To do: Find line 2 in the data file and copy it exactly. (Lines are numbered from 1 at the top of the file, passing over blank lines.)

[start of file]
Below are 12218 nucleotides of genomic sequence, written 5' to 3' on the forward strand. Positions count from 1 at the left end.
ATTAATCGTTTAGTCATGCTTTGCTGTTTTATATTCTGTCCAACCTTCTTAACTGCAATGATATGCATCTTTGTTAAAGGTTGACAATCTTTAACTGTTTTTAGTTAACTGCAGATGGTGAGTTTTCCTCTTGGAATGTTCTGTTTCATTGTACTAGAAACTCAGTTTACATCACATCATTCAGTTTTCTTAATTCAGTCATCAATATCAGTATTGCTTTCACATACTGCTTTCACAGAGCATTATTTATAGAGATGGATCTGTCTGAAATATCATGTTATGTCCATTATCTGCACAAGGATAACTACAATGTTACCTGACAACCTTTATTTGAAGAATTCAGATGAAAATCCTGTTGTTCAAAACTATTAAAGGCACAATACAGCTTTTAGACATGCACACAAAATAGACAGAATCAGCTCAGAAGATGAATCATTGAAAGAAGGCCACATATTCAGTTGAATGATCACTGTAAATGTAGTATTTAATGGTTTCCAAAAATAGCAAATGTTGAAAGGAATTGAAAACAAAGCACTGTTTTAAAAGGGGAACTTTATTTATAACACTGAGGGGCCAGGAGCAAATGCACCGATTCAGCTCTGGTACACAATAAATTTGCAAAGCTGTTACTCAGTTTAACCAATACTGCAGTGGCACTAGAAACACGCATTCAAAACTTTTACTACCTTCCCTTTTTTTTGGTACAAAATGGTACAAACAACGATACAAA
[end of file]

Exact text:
ATTAATCGTTTAGTCATGCTTTGCTGTTTTATATTCTGTCCAACCTTCTTAACTGCAATGATATGCATCTTTGTTAAAGGTTGACAATCTTTAACTGTTTTTAGTTAACTGCAGATGGTGAGTTTTCCTCTTGGAATGTTCTGTTTCATTGTACTAGAAACTCAGTTTACATCACATCATTCAGTTTTCTTAATTCAGTCATCAATATCAGTATTGCTTTCACATACTGCTTTCACAGAGCATTATTTATAGAGATGGATCTGTCTGAAATATCATGTTATGTCCATTATCTGCACAAGGATAACTACAATGTTACCTGACAACCTTTATTTGAAGAATTCAGATGAAAATCCTGTTGTTCAAAACTATTAAAGGCACAATACAGCTTTTAGACATGCACACAAAATAGACAGAATCAGCTCAGAAGATGAATCATTGAAAGAAGGCCACATATTCAGTTGAATGATCACTGTAAATGTAGTATTTAATGGTTTCCAAAAATAGCAAATGTTGAAAGGAATTGAAAACAAAGCACTGTTTTAAAAGGGGAACTTTATTTATAACACTGAGGGGCCAGGAGCAAATGCACCGATTCAGCTCTGGTACACAATAAATTTGCAAAGCTGTTACTCAGTTTAACCAATACTGCAGTGGCACTAGAAACACGCATTCAAAACTTTTACTACCTTCCCTTTTTTTTGGTACAAAATGGTACAAACAACGATACAAA